factor will drastically increase your security.
Hopefully I have you convinced that MFA is important… the next step is to set this up for yourself. Luckily, we aren’t the only ones who have realized the benefit to MFA. Major online service providers are now 2/MFA enabled, and you’ve probably been prompted to set it up before.
Probably the first thing you’ll need to do is choose a MFA token type. You can choose one or many, depending on your wants and needs.
What’s wrong with SMS? SMS is the most popular, but probably weakest form of MFA. This is because it’s relatively easy for an attacker to convince your cell phone carrier that they are you, and the carrier will provision them a new SIM card, and from then on it is the attacker who receives your SMS one time passwords. I quickly Googled and found two cases where cell phone carriers were the weak link and allowed an unauthorized user to get a SIM card for your account. I recommend reading the two posts for full details.
Ideally, you’ll set up 2FA everywhere! That said, you should enable 2FA on these at a minimum:
The first is obvious, I hope. If an attacker gets your email credentials, you’re pretty much done for. That’s because your email can probably be used to receive password reset emails for all your other accounts.
Financial, healthcare, and insurance sites all hold a variety of sensitive data and breaches to those accounts can have material impacts on your life very quickly. It’s best to multi-factor those for extra peace of mind.
Finally, I think it’s important that social media accounts be protected by MFA. It could be incredibly damaging for someone to hack your social media account and make false claims about you. Your character could be damaged, so I consider social media to be a high-risk environment needing extra security.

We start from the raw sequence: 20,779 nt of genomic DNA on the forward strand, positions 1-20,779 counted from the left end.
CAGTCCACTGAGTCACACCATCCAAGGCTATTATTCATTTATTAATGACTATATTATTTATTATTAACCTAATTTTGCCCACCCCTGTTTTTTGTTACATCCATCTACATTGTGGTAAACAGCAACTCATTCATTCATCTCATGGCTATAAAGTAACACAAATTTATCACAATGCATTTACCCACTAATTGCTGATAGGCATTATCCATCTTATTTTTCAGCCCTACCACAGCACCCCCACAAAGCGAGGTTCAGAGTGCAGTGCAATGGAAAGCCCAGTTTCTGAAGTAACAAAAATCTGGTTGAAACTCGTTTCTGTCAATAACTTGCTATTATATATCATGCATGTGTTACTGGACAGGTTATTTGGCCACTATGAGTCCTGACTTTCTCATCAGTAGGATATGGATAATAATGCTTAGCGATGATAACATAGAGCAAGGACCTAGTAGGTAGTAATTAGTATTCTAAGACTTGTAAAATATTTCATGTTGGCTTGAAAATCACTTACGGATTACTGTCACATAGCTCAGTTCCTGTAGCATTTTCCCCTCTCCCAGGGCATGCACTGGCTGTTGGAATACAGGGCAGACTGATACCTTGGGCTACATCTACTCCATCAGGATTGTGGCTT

Here’s a great resource for knowing which online services support MFA: https://twofactorauth.org/. I recommend going through every service in the list and enabling 2FA for all that you have.
PCMag (hey, remember them? used to love that magazine) has a very thorough article on how to set up 2FA for over 30 different online services.
Do you recommend a specific 2FA authenticator app?
No, I find them all to be about the same. I always prefer U2F or push notification authorization to TOTP apps (like Google Authenticator), but I use Authy for services where that’s the only option.
Isn’t this a bit inconvenient?
What’s more inconvenient, having to key in 2FA codes or having your accounts stolen from you? Keying in MFA codes a few times a (week/day/hour) is worth it because of how much more secure the practice can make your accounts.
What about logging into applications?
This is a bit of a caveat. Modern applications that use OAUTH2 for logging into web services will typically not need any special treatment. Actually, they are secured through the online service’s MFA login. For example, adding a Gmail account to an iPhone loads a Google login flow page.
Other, older applications might need a statically generated password that bypasses the MFA login flow. For example, using Gmail over the IMAP protocol will need what Google calls an “application password”.
You’ll have to check with your online service to find out how to handle each situation, but generally speaking, if you can’t access the login provider’s page, (e.g. the Google login flow) and are keying credentials into form fields in the application, you will need to obtain a static password.
Why is SMS 2FA bad?